Call of Duty: Ghosts, the latest release in the ridiculously popular modern military shooter series, has opened to a noticeably colder critical reception than its predecessors.
The Call of Duty series has been receiving slightly lower average review scores with each release since the original Modern Warfare (disregarding Treyarch’s WWII-themed World at War), and this year’s Ghosts looks set to continue that trend. While the majority of reviewers aren’t necessarily saying Ghosts is a bad game, it’s becoming clear that the series is no longer the critical darling that it once was.
Common complaints include subpar graphics, an overly short campaign, and low player caps in the multiplayer. Above all though, the general consensus seems to be that the game is just another rehash in the series, that adds little of real substance.
Here are some examples of reviews from the more notable publications:
- Polygon – “Ghosts never goes beyond the barest requirements for a sequel” – 6.5/10
- Destructoid – “Not exactly bad, but not very good either. Just a bit ‘meh’ really” – 5/10
- Giant Bomb – “The bells and whistles surrounding the game are muted and missing, leaving behind that same core without giving you enough new and exciting reasons to come back” – 3/5
- Digital Fix – “As we move onto the next generation we may well have already passed the series’ heyday” – 7/10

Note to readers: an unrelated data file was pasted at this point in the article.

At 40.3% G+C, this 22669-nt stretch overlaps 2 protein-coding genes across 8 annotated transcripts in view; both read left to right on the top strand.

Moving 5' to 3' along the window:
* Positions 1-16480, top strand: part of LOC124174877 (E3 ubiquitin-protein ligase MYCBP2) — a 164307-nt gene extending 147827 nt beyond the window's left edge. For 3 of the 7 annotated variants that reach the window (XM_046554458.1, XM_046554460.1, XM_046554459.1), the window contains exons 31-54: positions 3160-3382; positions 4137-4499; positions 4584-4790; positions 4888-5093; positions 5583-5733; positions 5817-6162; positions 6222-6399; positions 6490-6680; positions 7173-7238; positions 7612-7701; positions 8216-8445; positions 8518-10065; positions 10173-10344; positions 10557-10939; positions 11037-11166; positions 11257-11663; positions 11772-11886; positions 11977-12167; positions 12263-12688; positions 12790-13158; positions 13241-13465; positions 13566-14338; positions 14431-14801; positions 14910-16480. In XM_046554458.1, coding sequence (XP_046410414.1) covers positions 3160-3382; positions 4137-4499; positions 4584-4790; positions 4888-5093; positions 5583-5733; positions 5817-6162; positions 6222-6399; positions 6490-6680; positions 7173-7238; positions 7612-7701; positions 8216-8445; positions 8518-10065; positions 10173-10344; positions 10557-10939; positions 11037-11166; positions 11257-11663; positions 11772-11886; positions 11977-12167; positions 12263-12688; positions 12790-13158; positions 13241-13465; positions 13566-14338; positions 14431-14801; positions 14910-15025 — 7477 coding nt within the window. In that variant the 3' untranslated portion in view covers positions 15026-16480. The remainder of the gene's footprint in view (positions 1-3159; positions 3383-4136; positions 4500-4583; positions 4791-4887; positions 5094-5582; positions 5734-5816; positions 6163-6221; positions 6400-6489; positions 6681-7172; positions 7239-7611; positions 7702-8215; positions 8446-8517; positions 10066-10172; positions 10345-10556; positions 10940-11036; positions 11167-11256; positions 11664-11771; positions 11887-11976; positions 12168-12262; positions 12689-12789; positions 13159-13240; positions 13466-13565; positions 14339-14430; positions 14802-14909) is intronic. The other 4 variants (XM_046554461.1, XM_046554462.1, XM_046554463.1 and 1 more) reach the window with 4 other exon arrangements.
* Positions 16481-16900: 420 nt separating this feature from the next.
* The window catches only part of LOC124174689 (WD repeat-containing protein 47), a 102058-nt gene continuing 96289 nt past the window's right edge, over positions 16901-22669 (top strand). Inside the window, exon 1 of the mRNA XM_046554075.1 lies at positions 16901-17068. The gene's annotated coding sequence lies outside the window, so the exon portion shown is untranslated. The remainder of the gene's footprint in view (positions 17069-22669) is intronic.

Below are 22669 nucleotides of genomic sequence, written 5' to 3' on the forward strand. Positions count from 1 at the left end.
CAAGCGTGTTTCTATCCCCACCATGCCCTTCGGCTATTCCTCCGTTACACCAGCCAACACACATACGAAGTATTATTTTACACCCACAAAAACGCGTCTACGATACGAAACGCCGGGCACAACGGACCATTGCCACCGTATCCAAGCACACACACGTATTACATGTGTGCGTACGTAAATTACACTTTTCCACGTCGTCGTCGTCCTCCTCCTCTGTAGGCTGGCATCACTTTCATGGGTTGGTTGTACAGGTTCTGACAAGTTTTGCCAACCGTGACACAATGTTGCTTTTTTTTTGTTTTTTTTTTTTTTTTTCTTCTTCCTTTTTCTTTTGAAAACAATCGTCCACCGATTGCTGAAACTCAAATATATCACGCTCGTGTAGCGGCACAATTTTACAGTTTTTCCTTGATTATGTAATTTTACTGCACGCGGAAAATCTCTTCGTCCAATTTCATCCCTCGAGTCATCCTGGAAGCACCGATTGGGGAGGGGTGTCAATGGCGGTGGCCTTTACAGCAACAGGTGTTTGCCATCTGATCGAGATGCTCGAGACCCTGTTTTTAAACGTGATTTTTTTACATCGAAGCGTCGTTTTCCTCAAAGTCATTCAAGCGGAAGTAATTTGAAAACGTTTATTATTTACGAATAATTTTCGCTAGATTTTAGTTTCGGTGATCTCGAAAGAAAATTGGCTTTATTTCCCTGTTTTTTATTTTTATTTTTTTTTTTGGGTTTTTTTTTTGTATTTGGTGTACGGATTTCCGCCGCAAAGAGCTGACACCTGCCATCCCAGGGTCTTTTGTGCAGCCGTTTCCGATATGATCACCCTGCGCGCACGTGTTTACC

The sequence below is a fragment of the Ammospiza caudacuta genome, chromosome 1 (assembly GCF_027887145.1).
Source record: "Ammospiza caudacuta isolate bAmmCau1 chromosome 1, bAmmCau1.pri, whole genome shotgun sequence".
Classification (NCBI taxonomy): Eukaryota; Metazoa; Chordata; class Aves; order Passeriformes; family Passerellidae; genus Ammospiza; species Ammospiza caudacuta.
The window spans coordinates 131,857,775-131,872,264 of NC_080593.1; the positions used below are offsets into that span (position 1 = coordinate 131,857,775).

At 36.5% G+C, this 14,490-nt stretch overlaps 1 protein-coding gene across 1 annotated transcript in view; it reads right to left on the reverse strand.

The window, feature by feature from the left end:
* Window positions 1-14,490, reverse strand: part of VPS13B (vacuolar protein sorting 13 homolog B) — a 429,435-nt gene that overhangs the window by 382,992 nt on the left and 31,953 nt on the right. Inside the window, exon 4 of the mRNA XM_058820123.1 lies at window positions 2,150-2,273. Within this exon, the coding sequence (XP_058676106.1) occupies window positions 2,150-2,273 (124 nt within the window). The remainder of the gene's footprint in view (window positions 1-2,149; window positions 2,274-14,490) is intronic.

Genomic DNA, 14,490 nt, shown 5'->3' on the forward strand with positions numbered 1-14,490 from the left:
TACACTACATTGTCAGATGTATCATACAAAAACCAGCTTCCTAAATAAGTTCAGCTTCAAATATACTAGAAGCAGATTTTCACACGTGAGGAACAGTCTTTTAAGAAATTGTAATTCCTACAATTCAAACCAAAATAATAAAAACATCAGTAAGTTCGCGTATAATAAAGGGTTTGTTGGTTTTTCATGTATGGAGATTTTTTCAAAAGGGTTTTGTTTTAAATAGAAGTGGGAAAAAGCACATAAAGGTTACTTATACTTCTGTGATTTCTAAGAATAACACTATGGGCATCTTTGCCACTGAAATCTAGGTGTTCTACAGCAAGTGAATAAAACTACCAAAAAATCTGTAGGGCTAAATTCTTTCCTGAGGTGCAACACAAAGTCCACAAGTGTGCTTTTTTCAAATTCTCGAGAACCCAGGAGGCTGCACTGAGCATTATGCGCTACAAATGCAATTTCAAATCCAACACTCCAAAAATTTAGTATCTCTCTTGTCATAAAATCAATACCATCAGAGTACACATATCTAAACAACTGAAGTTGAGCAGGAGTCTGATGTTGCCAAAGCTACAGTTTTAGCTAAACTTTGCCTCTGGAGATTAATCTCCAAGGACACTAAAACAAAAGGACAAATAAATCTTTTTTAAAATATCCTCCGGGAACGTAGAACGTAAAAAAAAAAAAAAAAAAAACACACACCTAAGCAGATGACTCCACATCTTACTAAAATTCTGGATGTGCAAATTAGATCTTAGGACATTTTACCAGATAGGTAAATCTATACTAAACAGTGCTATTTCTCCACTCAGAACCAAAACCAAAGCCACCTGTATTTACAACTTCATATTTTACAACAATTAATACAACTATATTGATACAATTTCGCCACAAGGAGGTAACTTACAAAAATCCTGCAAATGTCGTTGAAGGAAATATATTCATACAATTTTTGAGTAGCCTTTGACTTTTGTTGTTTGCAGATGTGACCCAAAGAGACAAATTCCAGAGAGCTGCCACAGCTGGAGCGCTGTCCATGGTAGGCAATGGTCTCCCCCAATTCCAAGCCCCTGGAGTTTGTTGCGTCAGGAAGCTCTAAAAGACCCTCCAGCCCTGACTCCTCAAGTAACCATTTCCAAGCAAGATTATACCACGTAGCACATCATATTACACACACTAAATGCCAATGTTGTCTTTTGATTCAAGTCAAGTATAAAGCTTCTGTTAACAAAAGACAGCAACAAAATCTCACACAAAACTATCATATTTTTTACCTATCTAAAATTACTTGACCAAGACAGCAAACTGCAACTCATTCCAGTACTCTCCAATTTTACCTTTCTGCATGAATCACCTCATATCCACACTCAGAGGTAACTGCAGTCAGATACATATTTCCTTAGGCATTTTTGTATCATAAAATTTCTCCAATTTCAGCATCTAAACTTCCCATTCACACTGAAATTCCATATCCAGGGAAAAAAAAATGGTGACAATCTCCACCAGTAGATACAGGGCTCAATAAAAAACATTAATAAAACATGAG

Not all reviews were mediocre. IGN gave Ghosts an 88/100, saying that the game is “one of the best in the series”, claiming is has a “unique new premise, unprecedented player personalization, and sweeping changes that breathe new life into the multiplayer experience”. Official Xbox Magazine claim that Ghosts is “such a well-constructed experience that it shouldn’t immediately be written off and forgotten simply because it’s formulaic”. However, they do also state that they “wish Infinity Ward had been bolder with their design decisions“, giving the game an 8/10.
The reviews aren’t a total disaster for Activision. However, it’s becoming clear that they’ll have to do something drastic with the series in order to maintain the high level of sales the franchise is famous for. If not, Activision could risk Call of Duty going the same way as many other game franchises in history that died due to a lack of innovation.